FCI Oakdale I. (BOP.gov)

The federal prison in Oakdale, Louisiana, where eight prisoners have died of coronavirus, began offering “voluntary universal testing” to prisoners in one of its two main prison facilities last week. Previously, the prison said that it had stopped testing prisoners for the coronavirus — even those showing symptoms — due to “sustained transmission.”

Now, the federal Bureau of Prisons says that testing is “key in mitigating the spread of COVID-19.”

“The Federal Correctional Complex (FCC) Oakdale began offering COVID-19 testing to all inmates at the Federal Correctional Institution (FCI) Oakdale I low-security component of the Complex this week on a voluntary basis,” BOP spokesperson Justin Long wrote in an email to The Lens on Friday. “This is in an effort to slow the transmission of COVID-19 by identifying inmates who are asymptomatic and are unknowingly carrying the virus.  This is key in mitigating the spread of COVID-19.”

Long said that prisoners “are being offered the test and may decline being tested.”

FCC Oakdale is made up of two main prison facilities — FCI Oakdale I and FCI Oakdale II — along with a minimum security camp.  Currently, according to the BOP’s website there are only three “confirmed active cases” of coronavirus at FCI Oakdale I, the facility that was hit the hardest, and just one at FCI Oakdale II. 

It has been difficult to know how many cases are actually at the facility due to the previous lack of testing and the BOP’s policy of not reporting the number of suspected cases.  Now, the bureau is warning that the numbers at Oakdale are likely to increase with continued and expanded testing.

“Testing 100% of the inmate population at the Federal Correctional Institution (FCI) I low-security facility may significantly increase the number of COVID-19 positive cases reflected on the Bureau of Prisons’ public website,”  Long wrote in the email. “While a number of inmates are testing positive for COVID-19, not all inmates are experiencing acute or chronic illnesses, and the majority of positive inmates are exhibiting mild to no symptoms.”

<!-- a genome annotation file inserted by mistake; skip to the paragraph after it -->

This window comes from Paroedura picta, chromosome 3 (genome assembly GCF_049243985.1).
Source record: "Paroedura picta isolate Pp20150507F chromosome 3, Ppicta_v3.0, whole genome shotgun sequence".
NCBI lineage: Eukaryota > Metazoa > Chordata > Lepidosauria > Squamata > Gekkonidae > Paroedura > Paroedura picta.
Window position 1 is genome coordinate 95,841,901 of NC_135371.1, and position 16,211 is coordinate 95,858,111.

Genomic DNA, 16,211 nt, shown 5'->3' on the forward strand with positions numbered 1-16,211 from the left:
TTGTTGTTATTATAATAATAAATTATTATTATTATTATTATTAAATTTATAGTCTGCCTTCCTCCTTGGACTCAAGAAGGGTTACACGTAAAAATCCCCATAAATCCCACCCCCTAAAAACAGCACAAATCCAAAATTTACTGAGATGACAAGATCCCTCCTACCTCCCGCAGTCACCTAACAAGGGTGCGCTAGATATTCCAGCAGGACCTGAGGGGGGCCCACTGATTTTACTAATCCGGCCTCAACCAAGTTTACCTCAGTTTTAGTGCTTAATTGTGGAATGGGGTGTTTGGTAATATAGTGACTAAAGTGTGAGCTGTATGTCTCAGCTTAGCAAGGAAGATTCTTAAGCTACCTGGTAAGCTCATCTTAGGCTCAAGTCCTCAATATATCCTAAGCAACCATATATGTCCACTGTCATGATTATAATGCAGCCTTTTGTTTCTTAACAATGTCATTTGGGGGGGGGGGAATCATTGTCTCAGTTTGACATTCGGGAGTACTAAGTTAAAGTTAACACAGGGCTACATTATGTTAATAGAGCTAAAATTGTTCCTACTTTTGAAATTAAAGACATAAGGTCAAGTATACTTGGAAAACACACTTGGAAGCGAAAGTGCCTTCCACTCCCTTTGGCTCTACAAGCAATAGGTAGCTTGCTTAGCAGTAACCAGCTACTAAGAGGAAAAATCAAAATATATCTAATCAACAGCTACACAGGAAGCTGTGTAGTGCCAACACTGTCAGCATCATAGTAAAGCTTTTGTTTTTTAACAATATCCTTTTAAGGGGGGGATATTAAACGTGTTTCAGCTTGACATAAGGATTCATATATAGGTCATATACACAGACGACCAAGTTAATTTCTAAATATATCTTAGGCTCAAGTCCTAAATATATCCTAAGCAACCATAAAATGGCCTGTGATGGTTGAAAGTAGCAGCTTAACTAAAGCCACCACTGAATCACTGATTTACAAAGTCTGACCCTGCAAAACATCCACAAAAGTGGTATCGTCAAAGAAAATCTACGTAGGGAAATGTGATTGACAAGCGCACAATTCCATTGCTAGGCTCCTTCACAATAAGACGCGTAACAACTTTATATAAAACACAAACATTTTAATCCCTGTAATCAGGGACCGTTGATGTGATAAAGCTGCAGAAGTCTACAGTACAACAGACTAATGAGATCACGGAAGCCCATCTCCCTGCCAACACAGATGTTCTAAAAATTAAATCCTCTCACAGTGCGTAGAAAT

In other prisons throughout the country, mass testing has at times revealed that huge portions of populations are infected. At a federal prison in Santa Barbara, California, 884 inmates have tested positive for the virus according to the BOP’s website, and more than 2,000 have tested positive at a state prison in Ohio. 

The New Orleans jail has also detected a significant rate of infection after implementing mass testing. Of the 842 inmates who have been tested at the jail, 136 have been positive, according to an update from the sheriff’s office on Friday. Seventy-one are still in custody.

Back in March, in a class-action lawsuit filed against the federal government, three Oakdale employees alleged that they were not given proper PPE when interacting with infected prisoners. One employee claimed that they had transported a COVID-19 positive prisoner to the hospital and supervised them there, but were only provided gloves. 

But Long said in his email that the prison now has an “ample supply” of  PPE for staff.

“Staff are provided the appropriate level of PPE when entering isolation/quarantine units and during enhanced staff screenings (i.e. masks, gowns, eye protection, gloves),” he wrote. “Cloth face-coverings were issued to all staff and inmates, and Centers for Disease Control and 

Prevention (CDC) informational flyers are posted throughout the Complex on hand washing, coughing/sneezing in a sleeve or tissue, and no physical contact.”

Meanwhile, state officials have indicated that they plan to implement mass testing in state prisons as well. But according to the Louisiana Department of Public Safety and Corrections website on Monday, the only facility that has detected any cases of coronavirus in asymptomatic prisoners is the Louisiana Correctional Institute for Women at Elayn Hunt.

So far 385 state prisoners have tested positive for the virus. Ten have died. 

Nick Chrastil

Nicholas Chrastil covers criminal justice for The Lens. As a freelancer, his work has appeared in Slate, Undark, Mother Jones, and the Atavist, among other outlets. Chrastil has a master's degree in mass...